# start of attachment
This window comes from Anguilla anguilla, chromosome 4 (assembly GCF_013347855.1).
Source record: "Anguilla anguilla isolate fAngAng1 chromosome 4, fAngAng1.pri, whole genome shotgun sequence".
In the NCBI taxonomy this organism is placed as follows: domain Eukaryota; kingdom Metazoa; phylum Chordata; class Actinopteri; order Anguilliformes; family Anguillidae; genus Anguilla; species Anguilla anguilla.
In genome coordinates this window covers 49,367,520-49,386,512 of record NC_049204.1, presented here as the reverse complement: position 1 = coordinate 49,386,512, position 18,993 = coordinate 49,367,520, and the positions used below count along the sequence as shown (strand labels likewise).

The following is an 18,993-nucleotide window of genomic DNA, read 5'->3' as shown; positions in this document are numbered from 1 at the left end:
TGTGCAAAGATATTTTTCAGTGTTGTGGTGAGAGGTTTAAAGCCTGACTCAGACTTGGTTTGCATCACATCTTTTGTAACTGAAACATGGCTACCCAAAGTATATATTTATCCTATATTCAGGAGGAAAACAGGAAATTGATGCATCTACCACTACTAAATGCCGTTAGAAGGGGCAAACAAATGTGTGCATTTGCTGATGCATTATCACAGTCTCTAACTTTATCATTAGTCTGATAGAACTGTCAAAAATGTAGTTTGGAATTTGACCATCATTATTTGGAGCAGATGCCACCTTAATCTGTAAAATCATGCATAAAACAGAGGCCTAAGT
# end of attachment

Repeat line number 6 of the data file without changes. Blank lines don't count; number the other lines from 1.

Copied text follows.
TGTGCAAAGATATTTTTCAGTGTTGTGGTGAGAGGTTTAAAGCCTGACTCAGACTTGGTTTGCATCACATCTTTTGTAACTGAAACATGGCTACCCAAAGTATATATTTATCCTATATTCAGGAGGAAAACAGGAAATTGATGCATCTACCACTACTAAATGCCGTTAGAAGGGGCAAACAAATGTGTGCATTTGCTGATGCATTATCACAGTCTCTAACTTTATCATTAGTCTGATAGAACTGTCAAAAATGTAGTTTGGAATTTGACCATCATTATTTGGAGCAGATGCCACCTTAATCTGTAAAATCATGCATAAAACAGAGGCCTAAGT